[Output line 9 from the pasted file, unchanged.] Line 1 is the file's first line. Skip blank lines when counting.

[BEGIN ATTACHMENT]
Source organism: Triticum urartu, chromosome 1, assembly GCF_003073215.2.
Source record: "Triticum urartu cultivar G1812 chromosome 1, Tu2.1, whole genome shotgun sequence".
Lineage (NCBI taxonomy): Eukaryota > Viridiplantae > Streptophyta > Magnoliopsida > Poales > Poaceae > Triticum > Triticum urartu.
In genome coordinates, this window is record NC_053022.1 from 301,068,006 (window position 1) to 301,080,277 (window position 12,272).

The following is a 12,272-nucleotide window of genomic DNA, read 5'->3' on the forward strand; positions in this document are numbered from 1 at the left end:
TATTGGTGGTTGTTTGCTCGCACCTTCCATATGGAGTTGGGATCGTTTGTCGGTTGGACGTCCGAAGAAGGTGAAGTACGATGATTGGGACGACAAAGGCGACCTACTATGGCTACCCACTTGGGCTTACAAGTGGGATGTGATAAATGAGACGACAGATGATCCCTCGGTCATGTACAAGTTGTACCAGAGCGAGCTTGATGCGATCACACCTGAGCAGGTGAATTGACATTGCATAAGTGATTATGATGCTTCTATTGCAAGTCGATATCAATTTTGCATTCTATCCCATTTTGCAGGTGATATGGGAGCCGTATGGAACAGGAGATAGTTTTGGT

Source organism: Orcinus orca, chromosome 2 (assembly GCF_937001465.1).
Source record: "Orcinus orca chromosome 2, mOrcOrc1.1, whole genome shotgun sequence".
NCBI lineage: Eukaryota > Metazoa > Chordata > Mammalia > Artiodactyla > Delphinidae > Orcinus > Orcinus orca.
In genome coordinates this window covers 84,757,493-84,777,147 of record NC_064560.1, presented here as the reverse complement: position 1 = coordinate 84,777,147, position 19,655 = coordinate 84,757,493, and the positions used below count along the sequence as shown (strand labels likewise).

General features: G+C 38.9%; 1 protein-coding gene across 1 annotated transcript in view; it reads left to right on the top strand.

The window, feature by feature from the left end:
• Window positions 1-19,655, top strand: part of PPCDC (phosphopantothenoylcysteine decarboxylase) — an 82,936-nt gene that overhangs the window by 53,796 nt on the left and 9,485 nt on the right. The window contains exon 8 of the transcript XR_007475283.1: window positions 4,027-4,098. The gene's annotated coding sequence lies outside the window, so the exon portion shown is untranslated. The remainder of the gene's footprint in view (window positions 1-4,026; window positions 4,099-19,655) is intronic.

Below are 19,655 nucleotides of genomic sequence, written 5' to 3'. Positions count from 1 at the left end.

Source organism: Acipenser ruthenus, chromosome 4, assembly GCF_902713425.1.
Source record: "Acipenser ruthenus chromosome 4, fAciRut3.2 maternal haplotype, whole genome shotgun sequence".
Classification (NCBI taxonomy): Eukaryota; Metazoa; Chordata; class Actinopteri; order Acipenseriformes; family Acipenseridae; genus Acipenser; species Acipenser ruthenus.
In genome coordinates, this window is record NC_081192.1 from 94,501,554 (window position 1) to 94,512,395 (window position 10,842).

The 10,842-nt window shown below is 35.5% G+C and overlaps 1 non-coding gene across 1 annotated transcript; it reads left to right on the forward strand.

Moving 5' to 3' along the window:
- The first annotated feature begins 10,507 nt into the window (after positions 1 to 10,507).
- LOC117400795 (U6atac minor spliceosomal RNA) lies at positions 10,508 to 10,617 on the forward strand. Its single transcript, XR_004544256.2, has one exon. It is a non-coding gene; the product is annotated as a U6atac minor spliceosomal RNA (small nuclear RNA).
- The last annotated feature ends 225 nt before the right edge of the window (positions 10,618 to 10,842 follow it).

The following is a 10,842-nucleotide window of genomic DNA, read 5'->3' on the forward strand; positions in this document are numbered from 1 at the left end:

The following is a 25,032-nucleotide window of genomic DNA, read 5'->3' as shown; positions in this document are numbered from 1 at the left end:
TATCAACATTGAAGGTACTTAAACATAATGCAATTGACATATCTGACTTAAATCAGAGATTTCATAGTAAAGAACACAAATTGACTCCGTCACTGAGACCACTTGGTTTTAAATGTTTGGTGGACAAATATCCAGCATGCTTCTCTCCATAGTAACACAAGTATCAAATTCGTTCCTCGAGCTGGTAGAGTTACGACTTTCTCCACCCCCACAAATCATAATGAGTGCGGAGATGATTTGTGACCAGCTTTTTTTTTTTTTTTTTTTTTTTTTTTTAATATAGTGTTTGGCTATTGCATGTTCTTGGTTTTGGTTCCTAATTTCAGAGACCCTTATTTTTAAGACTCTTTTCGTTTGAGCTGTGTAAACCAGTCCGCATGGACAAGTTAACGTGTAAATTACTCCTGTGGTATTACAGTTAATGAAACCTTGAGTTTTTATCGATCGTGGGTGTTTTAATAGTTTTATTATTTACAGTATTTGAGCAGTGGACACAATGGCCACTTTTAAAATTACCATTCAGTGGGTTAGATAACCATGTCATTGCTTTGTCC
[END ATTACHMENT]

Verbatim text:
NCBI lineage: Eukaryota > Metazoa > Chordata > Mammalia > Artiodactyla > Delphinidae > Orcinus > Orcinus orca.